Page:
Trying to lose golf’s most unwanted tag

Jim Furyk still remembers his US Open threesome for the first two rounds many moons ago with Sergio Garcia and Lee Westwood.

The USGA, in its inestimable wisdom, used to like to sprinkle a few clever pairings together such as three players with the same last name or three overweight players, or in this case, the three players at the time vying for the label of best player never to win a major, or for short, “BPNTWAM.”

“I never liked that label, and I didn’t see the humour in the pairing,” said Furyk.

Every player covets the majors. Furyk, the 2018 US Ryder Cup captain, shed the dreaded title at the 2003 US Open at Olympia Fields. It took Garcia, 37, a record 71 major starts as a professional for him to finally triumph at the Masters in April.

The last six majors have produced first-time winners, among them Sweden’s Henrik Stenson, who broke through at the 2016 Open Championship and ably tried to explain this run of first-time glory.

“You say, ‘OK, he won his first major, why shouldn’t I win mine?’” he said. “The competition on a weekly basis is so tight out there and so tough. It’s so many players in the field that can win.”

In the eyes of many, when Garcia “got the monkey off his back”, as he put it, American Rickie Fowler inherited the weight of being the best player without a major title. Fowler, ranked No9 in the Official World Golf Ranking, has posted seven top-16 finishes since a missed cut at the Farmers Insurance Open in February, including a win at the Honda Classic, and seems poised to break through at a major.

He proved his mettle with an epic finish at the 2015 Players Championship, and that his game travels, with victories at the 2015 Scottish Open and 2016 Abu Dhabi HSBC Golf Championship. After Fowler opened with a bogey-free 7-under-par 65 that included birdies on all four of the par-5s at Erin Hills, he was asked if he considered being the best player without a major to be a compliment or a burden.

“I take it as a compliment,” Fowler said with a smile. “There are a lot of really good players out here that haven’t won a major. So it would be nice to get rid of that at some point. I’m not saying that this is the week or isn’t the week.”

Too much golf is still to be played before that will be determined, but 12 of the last 13 major winners were inside the top 10 after the first round.

Fowler is not the undisputed titleholder for BPNTWAM that Garcia had become.

Fellow American Matt Kuchar, who turns 39 on June 21, has notched seven PGA Tour victories and been a human ATM without cashing in on a major. England’s Paul Casey, who once reached as high as World No3 and has climbed back to No14, looks to be a factor at Erin Hills. Despite making an 8 at the 14th hole on Friday, he rolled off five birdies in a row en route to a 36-hole total of 7-under 137.

“I would dearly love a major,” said Casey, “but I’ve learned it doesn’t take a lot to miss your opportunity so I try not to think about it.”

And then there’s the third member of the Furyk pairing that made him furious all those years ago. Westwood, the 44-year-old Englishman and a former World No1, has finished in the top 10 on 18 occasions and been runner-up three times in majors. He played in the last group at the 2016 US Open before ballooning to an 80.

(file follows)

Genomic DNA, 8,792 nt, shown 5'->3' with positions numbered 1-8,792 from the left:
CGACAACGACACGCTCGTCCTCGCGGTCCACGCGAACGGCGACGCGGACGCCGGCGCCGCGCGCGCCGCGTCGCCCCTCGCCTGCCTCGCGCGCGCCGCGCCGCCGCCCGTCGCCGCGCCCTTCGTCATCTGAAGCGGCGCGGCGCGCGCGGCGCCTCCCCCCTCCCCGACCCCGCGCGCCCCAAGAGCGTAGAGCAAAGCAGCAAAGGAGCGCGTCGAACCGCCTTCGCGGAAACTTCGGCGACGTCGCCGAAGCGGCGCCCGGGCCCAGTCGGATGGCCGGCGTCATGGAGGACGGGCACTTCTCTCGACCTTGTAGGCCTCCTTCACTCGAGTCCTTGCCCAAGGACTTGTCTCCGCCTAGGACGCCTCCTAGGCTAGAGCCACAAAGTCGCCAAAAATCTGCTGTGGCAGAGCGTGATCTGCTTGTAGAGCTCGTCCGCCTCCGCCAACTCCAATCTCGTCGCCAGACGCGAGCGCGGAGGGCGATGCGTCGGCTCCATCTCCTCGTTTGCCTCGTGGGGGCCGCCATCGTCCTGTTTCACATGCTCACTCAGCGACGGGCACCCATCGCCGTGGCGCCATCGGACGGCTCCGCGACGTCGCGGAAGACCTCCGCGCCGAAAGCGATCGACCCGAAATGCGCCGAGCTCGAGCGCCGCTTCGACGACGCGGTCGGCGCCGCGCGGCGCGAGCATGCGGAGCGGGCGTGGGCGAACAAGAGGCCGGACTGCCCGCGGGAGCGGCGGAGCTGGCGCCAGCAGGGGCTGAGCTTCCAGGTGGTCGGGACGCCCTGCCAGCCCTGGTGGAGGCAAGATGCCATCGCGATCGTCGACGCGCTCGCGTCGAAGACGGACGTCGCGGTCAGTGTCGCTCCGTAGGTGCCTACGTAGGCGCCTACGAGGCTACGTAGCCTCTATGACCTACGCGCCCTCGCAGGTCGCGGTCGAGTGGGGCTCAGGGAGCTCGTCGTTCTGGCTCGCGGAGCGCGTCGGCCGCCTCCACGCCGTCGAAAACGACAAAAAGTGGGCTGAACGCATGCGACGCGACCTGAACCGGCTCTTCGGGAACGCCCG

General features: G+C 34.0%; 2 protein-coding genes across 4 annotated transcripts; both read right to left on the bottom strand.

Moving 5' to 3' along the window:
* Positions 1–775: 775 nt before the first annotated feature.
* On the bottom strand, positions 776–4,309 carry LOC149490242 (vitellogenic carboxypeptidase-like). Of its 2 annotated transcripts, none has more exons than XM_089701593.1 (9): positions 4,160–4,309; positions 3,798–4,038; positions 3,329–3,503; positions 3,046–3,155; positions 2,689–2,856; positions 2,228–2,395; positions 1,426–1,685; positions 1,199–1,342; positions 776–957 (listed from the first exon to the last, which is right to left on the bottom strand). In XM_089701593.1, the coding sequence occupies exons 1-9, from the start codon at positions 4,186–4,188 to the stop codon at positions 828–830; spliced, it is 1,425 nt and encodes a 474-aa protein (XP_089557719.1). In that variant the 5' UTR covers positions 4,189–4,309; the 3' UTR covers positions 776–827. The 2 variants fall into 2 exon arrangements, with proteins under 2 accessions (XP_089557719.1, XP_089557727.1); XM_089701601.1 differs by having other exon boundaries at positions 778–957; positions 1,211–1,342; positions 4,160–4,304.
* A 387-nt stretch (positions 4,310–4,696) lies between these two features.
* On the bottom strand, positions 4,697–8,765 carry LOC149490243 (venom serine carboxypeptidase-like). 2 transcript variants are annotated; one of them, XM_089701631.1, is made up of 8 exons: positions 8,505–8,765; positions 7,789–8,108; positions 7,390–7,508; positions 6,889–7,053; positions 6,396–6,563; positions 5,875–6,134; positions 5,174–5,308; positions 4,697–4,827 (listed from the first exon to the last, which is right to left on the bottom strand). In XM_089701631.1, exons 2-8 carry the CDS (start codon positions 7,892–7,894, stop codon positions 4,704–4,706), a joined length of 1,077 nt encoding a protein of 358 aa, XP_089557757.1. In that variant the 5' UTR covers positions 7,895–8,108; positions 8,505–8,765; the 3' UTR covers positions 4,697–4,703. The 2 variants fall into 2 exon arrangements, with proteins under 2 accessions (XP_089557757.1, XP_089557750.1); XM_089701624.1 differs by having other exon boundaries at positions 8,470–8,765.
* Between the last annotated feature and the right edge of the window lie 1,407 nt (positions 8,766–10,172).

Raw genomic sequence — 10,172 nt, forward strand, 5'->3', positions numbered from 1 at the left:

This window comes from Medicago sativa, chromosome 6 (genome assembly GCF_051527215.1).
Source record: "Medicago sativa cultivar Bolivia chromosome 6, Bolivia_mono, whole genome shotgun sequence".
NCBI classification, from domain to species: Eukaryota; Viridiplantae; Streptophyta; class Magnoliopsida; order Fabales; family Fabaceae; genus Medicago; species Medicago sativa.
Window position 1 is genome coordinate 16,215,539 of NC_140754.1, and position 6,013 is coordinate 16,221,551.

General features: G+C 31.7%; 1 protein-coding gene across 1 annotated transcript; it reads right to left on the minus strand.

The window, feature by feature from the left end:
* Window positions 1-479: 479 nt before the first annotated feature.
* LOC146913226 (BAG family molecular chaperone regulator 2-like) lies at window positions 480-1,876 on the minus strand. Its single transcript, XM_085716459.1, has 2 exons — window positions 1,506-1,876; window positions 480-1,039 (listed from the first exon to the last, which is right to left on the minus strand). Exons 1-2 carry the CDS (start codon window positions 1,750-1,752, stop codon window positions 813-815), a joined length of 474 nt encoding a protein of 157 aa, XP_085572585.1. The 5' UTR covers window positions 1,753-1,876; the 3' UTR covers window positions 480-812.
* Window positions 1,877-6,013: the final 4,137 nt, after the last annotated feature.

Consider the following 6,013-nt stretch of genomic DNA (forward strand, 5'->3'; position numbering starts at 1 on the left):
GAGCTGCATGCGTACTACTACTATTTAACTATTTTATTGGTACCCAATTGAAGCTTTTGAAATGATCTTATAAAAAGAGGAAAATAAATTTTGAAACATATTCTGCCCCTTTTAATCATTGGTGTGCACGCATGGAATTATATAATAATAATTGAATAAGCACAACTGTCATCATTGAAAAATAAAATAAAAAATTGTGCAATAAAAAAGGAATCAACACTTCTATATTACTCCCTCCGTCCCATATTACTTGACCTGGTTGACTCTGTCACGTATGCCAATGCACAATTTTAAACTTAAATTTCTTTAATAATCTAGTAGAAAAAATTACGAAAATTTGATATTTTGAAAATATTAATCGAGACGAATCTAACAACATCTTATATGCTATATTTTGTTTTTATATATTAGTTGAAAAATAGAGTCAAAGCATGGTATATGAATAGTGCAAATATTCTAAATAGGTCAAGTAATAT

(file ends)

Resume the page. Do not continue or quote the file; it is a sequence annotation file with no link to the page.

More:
“He just won’t go away, will he?” said former European Tour chief Ken Schofield.

All that’s missing from Westwood’s sterling resume is a major. Yet, he is in danger of ending up like Scotland’s Colin Montgomerie as one of the best players of his era but doomed to be remembered as a nearly man at the majors. Every time it seems his window has closed and Westwood can’t possibly win a major, he pops up on the leaderboard and shouldn’t be counted out.

“If I keep going like this, I should be right there on Sunday to give myself a chance,” said Westwood after opening with 69.

Someone who has yet to give up on Westwood is his coach, Pete Cowen, who says the great players are comfortable in uncomfortable situations. “Like the Elite Force,” he said.

To underscore the point, Cowen tells a story of Westwood’s first Ryder Cup appearance in 1997. Seve Ballesteros, European captain, approached Westwood on the practice tee and presented him with cotton balls for his ears to dull the deafening roar of the crowds. Westwood declined, saying he had worked a long time for the privilege of hearing those roars.

“That’s one quality you usually see in all the best players,” said Cowen. “They love the stage.”

As Westwood seeks career validation, he can draw hope from American Tom Kite, who, 25 years ago, at age 42, ended his major championship futility at the US Open at Pebble Beach. Or will it be Fowler to rid himself of the inglorious honor?

“I’m not getting ahead of myself, but if I keep knocking on the door, putting myself in position, I can win a major,” said Fowler.

Then, like Garcia, he can join a more illustrious club: The 134 men before him who have won one and only one major.


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